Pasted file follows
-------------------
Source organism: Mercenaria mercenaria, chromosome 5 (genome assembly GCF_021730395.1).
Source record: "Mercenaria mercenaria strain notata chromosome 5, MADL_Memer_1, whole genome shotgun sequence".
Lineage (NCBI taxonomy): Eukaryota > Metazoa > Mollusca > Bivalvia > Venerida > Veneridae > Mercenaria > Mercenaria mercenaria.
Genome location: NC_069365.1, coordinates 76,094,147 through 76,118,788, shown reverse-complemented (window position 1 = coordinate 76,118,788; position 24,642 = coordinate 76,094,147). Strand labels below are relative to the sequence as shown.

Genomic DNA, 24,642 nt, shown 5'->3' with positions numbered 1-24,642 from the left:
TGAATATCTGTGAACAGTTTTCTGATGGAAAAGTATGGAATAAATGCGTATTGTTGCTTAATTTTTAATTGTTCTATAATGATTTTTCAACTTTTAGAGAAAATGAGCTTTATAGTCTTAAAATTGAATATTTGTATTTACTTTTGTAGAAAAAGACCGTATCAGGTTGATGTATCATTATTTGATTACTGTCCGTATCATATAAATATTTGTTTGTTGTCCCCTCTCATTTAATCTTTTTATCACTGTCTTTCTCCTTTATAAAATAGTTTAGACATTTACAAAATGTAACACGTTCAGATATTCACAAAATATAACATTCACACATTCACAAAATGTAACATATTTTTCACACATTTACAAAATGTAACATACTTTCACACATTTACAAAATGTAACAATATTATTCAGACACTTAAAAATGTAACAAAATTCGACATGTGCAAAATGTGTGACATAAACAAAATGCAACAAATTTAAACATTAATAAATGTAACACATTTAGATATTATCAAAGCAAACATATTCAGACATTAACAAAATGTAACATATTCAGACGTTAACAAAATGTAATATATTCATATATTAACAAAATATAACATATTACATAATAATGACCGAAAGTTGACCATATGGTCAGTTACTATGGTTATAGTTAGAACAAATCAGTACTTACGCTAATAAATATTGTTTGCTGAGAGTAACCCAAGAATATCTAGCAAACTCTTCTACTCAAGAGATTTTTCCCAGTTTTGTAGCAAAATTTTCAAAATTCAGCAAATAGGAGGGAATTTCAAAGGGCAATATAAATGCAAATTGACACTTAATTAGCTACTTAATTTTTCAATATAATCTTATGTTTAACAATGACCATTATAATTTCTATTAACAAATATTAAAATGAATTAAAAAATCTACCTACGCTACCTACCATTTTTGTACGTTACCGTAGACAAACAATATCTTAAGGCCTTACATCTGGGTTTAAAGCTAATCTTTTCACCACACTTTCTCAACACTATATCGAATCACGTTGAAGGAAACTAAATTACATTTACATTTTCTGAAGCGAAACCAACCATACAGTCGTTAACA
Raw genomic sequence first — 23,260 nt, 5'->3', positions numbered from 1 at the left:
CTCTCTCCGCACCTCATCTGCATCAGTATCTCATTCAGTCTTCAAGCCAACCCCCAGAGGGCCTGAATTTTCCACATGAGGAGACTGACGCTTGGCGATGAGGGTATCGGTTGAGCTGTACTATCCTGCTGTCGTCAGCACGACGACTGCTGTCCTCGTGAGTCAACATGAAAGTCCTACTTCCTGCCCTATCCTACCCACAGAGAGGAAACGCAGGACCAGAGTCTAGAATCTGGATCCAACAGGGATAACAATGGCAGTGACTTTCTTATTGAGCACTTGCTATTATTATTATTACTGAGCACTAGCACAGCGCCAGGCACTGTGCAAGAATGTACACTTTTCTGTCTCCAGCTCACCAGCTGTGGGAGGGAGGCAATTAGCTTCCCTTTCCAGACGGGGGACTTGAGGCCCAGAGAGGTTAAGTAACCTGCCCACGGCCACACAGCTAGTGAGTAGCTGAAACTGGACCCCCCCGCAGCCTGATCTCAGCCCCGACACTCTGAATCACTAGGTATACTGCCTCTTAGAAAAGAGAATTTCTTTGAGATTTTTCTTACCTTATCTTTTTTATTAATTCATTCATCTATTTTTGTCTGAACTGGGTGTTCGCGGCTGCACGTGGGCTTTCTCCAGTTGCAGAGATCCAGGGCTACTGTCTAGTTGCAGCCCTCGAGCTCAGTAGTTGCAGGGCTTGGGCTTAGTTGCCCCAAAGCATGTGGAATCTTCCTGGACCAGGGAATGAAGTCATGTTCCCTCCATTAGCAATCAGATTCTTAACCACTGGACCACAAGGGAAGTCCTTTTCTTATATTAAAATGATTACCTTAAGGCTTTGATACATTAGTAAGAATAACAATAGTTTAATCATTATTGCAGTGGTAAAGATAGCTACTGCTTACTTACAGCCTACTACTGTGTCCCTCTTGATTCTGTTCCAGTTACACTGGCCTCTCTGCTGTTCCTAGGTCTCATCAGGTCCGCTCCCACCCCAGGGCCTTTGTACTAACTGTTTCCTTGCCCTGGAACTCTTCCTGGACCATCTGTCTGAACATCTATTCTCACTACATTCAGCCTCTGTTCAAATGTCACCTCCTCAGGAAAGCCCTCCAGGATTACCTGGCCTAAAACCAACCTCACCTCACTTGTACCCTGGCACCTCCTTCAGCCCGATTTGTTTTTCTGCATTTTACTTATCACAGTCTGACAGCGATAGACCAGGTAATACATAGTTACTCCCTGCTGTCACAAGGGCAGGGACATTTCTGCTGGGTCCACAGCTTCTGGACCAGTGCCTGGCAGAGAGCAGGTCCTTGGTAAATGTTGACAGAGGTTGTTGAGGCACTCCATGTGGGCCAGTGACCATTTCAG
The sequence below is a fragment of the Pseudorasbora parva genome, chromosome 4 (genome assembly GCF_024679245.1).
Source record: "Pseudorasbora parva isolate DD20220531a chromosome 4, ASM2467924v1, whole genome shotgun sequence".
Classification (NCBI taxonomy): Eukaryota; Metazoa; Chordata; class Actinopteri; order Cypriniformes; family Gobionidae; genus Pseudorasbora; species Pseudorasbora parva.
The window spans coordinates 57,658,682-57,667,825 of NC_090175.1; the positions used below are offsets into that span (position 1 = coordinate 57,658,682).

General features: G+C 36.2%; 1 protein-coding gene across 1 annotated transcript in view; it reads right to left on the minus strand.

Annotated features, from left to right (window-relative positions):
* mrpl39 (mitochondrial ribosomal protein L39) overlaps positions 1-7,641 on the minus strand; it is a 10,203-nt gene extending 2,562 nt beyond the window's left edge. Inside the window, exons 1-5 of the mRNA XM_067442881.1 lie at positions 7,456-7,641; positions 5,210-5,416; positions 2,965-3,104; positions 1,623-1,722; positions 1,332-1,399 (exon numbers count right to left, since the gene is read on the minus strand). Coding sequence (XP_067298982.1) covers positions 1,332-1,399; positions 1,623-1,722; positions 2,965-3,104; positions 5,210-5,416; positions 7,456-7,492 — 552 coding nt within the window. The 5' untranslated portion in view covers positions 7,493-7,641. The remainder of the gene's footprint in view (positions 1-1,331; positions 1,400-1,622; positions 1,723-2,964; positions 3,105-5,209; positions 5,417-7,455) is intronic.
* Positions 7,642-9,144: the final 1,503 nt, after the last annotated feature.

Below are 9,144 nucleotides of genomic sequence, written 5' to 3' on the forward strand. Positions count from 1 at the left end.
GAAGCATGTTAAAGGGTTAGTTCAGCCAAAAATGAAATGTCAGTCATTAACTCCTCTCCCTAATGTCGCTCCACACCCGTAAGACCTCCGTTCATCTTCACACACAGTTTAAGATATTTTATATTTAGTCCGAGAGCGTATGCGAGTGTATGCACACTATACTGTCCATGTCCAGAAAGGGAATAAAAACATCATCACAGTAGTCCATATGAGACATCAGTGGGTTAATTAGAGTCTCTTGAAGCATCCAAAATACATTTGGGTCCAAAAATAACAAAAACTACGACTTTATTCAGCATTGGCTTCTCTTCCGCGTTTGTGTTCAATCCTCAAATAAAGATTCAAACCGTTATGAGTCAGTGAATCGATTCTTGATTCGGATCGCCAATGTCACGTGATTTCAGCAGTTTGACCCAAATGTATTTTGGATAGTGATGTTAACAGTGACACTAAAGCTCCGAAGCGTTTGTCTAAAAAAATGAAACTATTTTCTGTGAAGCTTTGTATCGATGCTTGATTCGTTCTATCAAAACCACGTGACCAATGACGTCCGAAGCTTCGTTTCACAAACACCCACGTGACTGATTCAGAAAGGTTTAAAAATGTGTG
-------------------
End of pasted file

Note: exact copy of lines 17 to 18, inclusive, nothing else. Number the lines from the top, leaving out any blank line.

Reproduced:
Below are 9,144 nucleotides of genomic sequence, written 5' to 3' on the forward strand. Positions count from 1 at the left end.
GAAGCATGTTAAAGGGTTAGTTCAGCCAAAAATGAAATGTCAGTCATTAACTCCTCTCCCTAATGTCGCTCCACACCCGTAAGACCTCCGTTCATCTTCACACACAGTTTAAGATATTTTATATTTAGTCCGAGAGCGTATGCGAGTGTATGCACACTATACTGTCCATGTCCAGAAAGGGAATAAAAACATCATCACAGTAGTCCATATGAGACATCAGTGGGTTAATTAGAGTCTCTTGAAGCATCCAAAATACATTTGGGTCCAAAAATAACAAAAACTACGACTTTATTCAGCATTGGCTTCTCTTCCGCGTTTGTGTTCAATCCTCAAATAAAGATTCAAACCGTTATGAGTCAGTGAATCGATTCTTGATTCGGATCGCCAATGTCACGTGATTTCAGCAGTTTGACCCAAATGTATTTTGGATAGTGATGTTAACAGTGACACTAAAGCTCCGAAGCGTTTGTCTAAAAAAATGAAACTATTTTCTGTGAAGCTTTGTATCGATGCTTGATTCGTTCTATCAAAACCACGTGACCAATGACGTCCGAAGCTTCGTTTCACAAACACCCACGTGACTGATTCAGAAAGGTTTAAAAATGTGTG